Names and faces
Former New Jersey Gov. Chris Christie does not think President Donald Trump should sit down face to face with special prosecutor Robert Mueller. The former Republican governor spoke Tuesday during his first appearance as a political contributor for ABC News. Christie was characterized on Good Morning America as a friend and adviser to Trump. Christie, who served as the U.S. attorney for
New Jersey before he was elected, said he doesn’t think there have been any credible allegations against Trump. But Christie also said Mueller is not someone “to be trifled with.” He also said anyone who speculates about what Mueller may know is “throwing darts at the wall with a blindfold on.” Christie was once considered a potential president but his political career has floundered since 2012. First came “Bridgegate,” in which Christie’s former allies shut down lanes of the George Washington Bridge for five days in 2013. Then came his support for Trump, his one-time presidential primary opponent, despite Trump’s attempts to embarrass Christie. By June 2017, nearing the end of his second term as governor, his approval rating among state voters had dropped to 15 percent, according to polls. And that was before a July 2017 dust-up, in which Christie’s family stayed in a state-owned beach house over the July 4 weekend — even though the park in which it is located was closed to the public during a New Jersey government shutdown.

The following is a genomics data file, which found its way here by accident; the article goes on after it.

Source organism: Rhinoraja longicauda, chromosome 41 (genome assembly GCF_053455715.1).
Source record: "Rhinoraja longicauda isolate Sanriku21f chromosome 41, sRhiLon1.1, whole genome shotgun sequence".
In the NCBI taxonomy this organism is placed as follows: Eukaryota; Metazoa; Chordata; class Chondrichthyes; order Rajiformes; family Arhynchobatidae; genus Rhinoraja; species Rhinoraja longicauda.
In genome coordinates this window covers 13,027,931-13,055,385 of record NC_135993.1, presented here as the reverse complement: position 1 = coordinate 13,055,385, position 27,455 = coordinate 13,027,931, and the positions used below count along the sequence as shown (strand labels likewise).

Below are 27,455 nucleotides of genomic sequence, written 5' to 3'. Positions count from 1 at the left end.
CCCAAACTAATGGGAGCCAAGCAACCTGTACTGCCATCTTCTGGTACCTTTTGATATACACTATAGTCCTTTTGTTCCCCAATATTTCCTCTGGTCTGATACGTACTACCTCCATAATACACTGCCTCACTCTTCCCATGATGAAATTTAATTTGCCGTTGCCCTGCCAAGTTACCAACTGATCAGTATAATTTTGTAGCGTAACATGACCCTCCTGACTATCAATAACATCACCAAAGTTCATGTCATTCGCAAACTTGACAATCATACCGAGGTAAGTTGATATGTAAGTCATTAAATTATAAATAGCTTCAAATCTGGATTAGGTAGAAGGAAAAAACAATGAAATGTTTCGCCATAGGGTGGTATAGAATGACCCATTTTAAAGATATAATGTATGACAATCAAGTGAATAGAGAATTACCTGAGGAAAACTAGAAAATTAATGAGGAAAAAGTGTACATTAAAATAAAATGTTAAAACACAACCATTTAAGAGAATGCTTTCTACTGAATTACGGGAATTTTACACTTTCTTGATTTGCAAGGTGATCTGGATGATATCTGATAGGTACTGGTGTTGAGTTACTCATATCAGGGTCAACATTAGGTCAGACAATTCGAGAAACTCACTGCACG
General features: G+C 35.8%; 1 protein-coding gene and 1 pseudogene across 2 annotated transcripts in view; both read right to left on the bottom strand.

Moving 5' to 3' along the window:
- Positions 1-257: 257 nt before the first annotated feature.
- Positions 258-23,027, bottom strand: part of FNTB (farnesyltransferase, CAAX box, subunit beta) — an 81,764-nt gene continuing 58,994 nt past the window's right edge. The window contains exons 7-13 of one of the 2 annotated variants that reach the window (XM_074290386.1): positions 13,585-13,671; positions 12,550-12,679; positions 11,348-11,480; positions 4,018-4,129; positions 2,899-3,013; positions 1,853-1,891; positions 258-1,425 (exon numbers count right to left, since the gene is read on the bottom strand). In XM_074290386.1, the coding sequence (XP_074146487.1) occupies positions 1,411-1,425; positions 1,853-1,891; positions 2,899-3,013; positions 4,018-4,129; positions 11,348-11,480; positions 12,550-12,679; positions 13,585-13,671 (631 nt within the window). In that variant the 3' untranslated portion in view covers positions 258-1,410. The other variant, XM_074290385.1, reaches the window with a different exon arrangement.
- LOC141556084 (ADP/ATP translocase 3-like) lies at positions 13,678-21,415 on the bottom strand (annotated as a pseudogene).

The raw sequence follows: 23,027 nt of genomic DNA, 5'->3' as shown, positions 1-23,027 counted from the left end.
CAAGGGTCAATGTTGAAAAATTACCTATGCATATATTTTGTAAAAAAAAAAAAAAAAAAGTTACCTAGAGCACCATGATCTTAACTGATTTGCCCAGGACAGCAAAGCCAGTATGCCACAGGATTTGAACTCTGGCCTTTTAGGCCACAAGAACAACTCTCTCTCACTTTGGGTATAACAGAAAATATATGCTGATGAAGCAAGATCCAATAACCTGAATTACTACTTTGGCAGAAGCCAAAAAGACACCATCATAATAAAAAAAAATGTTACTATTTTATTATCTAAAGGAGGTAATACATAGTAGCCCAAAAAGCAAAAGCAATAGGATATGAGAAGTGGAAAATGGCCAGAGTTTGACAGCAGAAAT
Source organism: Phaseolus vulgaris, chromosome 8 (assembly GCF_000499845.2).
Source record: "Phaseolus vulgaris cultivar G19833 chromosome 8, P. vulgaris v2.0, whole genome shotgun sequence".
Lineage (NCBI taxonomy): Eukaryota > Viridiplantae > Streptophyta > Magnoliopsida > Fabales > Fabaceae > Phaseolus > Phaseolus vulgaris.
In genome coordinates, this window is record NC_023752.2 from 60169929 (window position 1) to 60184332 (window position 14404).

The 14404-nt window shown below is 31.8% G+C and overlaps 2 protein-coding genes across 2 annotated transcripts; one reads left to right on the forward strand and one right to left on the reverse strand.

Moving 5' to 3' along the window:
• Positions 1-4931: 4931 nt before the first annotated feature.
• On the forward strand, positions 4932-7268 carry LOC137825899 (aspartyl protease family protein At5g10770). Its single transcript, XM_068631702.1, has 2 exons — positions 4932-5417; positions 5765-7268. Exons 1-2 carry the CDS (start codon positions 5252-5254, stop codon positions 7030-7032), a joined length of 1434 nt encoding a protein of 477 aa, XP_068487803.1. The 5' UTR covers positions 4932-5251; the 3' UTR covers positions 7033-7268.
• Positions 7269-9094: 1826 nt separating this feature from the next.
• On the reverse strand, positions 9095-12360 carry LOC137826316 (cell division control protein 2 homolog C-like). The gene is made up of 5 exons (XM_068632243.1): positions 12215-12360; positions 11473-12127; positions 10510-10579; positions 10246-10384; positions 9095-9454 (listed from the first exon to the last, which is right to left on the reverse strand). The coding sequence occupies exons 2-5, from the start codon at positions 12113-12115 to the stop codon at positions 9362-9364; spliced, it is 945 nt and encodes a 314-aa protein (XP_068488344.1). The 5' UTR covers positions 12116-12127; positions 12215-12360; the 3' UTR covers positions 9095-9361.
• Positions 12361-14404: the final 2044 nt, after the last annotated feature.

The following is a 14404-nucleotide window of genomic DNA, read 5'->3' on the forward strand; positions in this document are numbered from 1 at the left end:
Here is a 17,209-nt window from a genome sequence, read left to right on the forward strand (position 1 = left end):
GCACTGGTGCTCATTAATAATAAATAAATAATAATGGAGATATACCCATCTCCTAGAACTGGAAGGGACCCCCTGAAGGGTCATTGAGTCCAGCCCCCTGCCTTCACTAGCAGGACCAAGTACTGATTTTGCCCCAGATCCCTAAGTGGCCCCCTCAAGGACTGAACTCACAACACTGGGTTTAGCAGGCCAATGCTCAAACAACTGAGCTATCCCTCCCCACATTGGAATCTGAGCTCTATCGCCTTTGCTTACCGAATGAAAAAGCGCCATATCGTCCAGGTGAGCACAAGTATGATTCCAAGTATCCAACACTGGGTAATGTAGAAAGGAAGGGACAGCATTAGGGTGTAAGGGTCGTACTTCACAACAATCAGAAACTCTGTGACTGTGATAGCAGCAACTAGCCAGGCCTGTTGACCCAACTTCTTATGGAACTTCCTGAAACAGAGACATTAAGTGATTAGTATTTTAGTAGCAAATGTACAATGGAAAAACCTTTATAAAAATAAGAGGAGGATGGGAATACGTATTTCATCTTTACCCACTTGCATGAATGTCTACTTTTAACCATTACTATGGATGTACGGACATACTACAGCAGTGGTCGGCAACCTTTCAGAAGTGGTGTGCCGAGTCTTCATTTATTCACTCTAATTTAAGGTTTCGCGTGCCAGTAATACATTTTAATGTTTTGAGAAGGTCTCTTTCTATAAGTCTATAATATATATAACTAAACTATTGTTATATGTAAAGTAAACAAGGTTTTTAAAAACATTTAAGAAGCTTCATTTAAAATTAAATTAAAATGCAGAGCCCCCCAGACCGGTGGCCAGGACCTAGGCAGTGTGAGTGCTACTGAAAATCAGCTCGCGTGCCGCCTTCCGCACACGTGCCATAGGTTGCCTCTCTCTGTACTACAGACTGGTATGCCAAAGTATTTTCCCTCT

A judge Tuesday rejected a legal move seeking to force O.J. Simpson to turn over profits from autographs to satisfy a $70 million-plus civil judgment for the 1994 killings of the former football star’s ex-wife Nicole Brown Simpson and her friend Ron Goldman. Los Angeles County Superior Court Judge Gerald Rosenberg denied the request on grounds that Goldman’s father, Fred, cannot identify who is paying Simpson. Simpson, 70, served nine years in Nevada state prison for armed robbery and assault with a weapon in an ill-fated bid to retrieve memorabilia. While Simpson was acquitted of two counts of murder in the 1994 slayings, a civil court jury found him liable for wrongful death and ordered him to pay $33.5 million, which has more than doubled over two decades. Simpson sold autographs shortly after his release from a Nevada prison in October to pay legal bills and has no interest in signing memorabilia, one of his lawyers said in court papers. Fred Goldman has been able to seize some of the professional football Hall of Famer’s assets, including video game royalties and the rights to the book If I Did It, a ghost-written account in which Simpson tells how he might have killed his ex-wife and Ron Goldman.